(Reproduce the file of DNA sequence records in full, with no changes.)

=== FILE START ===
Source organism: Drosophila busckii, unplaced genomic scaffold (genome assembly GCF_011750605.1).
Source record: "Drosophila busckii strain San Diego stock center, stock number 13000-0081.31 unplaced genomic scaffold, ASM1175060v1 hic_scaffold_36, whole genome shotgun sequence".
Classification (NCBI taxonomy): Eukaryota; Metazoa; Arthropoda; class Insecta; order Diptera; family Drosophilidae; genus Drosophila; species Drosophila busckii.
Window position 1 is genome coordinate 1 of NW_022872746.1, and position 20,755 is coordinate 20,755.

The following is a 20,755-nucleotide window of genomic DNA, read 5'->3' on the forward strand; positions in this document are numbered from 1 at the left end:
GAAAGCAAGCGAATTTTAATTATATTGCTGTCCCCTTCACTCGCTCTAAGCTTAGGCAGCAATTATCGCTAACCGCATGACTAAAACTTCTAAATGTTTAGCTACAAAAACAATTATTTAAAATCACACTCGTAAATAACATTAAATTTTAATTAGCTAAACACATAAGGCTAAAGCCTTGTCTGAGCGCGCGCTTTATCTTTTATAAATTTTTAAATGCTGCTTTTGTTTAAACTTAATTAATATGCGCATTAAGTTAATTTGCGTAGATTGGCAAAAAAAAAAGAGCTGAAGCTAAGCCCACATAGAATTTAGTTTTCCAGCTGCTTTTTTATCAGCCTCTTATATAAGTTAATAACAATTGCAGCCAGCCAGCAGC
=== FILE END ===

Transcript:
Source organism: Drosophila busckii, unplaced genomic scaffold (genome assembly GCF_011750605.1).
Source record: "Drosophila busckii strain San Diego stock center, stock number 13000-0081.31 unplaced genomic scaffold, ASM1175060v1 hic_scaffold_36, whole genome shotgun sequence".
Classification (NCBI taxonomy): Eukaryota; Metazoa; Arthropoda; class Insecta; order Diptera; family Drosophilidae; genus Drosophila; species Drosophila busckii.
Window position 1 is genome coordinate 1 of NW_022872746.1, and position 20,755 is coordinate 20,755.

The following is a 20,755-nucleotide window of genomic DNA, read 5'->3' on the forward strand; positions in this document are numbered from 1 at the left end:
GAAAGCAAGCGAATTTTAATTATATTGCTGTCCCCTTCACTCGCTCTAAGCTTAGGCAGCAATTATCGCTAACCGCATGACTAAAACTTCTAAATGTTTAGCTACAAAAACAATTATTTAAAATCACACTCGTAAATAACATTAAATTTTAATTAGCTAAACACATAAGGCTAAAGCCTTGTCTGAGCGCGCGCTTTATCTTTTATAAATTTTTAAATGCTGCTTTTGTTTAAACTTAATTAATATGCGCATTAAGTTAATTTGCGTAGATTGGCAAAAAAAAAAGAGCTGAAGCTAAGCCCACATAGAATTTAGTTTTCCAGCTGCTTTTTTATCAGCCTCTTATATAAGTTAATAACAATTGCAGCCAGCCAGCAGC